The Killing of a Sacred Deer

Yorgos Lanthimos strikes again! His brilliant new feature The Killing of a Sacred Deer was as disturbing as it was intriguing. Lanthimos seems to have the strange power to draw the life and soul out of any human he depicts on the screen–especially when they are placed in extremely agonizing circumstances. It becomes quite hard for the viewer to empathize with their suffering, which is disturbing. He seems to challenge and question the extent of human empathy and morality (especially in this new film).

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Robotic and comically detached from our usual human emotional reality, Lanthimos presents the story of an affluent family targeted by a perturbed–and perhaps divine– victim.

The film becomes an amalgamation of subtle themes and symbols. There seems to be a clash between human warmth and the coldness of medicine. The human body, which is meant to be warm and alive, takes on a deadly quality.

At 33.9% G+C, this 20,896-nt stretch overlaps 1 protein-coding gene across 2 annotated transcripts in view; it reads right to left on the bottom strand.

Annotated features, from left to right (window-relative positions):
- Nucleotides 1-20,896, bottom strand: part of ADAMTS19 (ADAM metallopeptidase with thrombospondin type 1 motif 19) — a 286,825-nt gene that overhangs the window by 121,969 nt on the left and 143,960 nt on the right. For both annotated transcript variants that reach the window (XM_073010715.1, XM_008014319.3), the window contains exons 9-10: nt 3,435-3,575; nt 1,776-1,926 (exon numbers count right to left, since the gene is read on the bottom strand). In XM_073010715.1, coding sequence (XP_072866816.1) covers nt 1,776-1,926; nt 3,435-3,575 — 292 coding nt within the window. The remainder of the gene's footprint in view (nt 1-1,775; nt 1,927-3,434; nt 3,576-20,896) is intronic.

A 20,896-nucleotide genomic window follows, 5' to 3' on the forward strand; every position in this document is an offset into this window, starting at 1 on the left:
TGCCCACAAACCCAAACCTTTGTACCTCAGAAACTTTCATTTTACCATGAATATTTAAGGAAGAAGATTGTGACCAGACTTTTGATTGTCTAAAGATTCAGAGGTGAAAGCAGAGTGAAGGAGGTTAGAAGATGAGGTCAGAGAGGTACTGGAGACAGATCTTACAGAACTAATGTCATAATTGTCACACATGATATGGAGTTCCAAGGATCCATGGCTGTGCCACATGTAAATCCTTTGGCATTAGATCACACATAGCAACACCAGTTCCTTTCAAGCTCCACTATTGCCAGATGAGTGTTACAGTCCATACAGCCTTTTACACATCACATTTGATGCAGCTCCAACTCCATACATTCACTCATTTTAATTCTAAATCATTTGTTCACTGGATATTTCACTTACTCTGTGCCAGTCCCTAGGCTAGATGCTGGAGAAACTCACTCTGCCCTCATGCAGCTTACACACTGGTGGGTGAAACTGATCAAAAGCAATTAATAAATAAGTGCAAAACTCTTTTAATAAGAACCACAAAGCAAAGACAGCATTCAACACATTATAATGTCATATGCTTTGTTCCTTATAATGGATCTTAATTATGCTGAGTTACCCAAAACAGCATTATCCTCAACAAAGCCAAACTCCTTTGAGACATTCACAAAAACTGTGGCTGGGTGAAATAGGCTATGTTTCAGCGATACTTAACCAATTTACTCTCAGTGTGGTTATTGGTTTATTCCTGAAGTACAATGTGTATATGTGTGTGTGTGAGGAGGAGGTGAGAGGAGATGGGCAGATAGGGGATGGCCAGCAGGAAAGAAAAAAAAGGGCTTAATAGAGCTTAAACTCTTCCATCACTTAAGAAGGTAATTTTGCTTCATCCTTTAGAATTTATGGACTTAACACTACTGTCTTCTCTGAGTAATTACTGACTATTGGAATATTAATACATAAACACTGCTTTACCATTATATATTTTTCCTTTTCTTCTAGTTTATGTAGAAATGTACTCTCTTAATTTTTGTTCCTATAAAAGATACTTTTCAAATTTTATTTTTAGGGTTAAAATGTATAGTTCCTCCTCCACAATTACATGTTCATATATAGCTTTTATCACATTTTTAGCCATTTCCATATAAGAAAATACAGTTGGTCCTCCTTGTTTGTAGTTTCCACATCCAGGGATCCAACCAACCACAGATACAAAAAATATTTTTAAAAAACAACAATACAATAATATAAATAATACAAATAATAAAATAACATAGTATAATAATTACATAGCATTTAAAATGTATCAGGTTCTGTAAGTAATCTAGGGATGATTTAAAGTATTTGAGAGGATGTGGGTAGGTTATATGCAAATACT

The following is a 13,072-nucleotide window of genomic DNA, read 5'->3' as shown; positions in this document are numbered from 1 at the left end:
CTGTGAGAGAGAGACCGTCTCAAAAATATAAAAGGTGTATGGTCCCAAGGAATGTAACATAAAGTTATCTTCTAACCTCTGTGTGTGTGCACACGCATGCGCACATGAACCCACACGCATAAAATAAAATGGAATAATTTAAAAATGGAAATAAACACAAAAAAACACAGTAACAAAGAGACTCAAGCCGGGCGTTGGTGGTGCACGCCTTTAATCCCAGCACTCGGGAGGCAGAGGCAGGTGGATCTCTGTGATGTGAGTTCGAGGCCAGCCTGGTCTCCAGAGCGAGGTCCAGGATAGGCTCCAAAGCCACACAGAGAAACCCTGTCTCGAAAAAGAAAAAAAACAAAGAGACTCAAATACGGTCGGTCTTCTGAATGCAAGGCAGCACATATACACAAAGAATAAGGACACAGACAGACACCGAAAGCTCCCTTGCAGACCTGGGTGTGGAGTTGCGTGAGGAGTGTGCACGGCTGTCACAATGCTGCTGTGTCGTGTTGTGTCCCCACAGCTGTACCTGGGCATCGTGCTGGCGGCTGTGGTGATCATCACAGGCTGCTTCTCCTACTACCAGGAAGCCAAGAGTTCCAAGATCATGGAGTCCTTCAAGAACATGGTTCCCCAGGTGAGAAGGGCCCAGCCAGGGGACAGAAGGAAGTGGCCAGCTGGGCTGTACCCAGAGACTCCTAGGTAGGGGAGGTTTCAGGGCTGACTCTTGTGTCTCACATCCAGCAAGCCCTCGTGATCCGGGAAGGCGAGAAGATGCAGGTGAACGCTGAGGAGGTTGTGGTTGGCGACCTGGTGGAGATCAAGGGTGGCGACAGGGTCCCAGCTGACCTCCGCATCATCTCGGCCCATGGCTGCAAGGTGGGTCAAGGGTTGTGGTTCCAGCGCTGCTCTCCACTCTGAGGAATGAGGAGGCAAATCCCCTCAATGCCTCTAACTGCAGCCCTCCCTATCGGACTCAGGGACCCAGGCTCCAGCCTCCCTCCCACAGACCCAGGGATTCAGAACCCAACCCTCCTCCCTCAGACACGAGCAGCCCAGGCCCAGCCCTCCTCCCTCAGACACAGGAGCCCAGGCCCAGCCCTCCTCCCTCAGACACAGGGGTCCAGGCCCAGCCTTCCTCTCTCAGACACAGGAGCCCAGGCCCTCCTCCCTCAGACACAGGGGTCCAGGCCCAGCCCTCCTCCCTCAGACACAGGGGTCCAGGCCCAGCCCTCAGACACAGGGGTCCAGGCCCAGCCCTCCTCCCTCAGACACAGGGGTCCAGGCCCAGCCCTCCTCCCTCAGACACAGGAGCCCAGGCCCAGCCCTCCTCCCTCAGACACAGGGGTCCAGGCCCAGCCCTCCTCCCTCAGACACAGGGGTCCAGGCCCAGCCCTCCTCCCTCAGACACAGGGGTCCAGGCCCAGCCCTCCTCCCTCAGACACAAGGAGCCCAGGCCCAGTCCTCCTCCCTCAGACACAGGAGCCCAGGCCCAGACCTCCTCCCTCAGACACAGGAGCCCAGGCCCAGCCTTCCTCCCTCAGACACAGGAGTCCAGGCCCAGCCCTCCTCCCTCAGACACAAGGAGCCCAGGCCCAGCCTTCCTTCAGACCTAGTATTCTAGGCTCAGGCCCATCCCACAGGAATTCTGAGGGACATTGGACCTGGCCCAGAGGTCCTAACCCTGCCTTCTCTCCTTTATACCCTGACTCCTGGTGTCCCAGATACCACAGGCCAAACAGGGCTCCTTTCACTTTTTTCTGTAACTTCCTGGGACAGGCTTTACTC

The frequent use of long shots from removed angles furthers the distance felt between the characters portrayed on screen and the audience. Lanthimos seems to purposefully create a barrier between both–the audience gets to analyze the subjects without emotion or attachment.

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Technically simple, yet very complex in its themes, The Killing of a Sacred Deer shines as an odd and absurd film. Its depth and subtlety is what makes it a delightful and original picture–it is definitely worth seeing in theatres!

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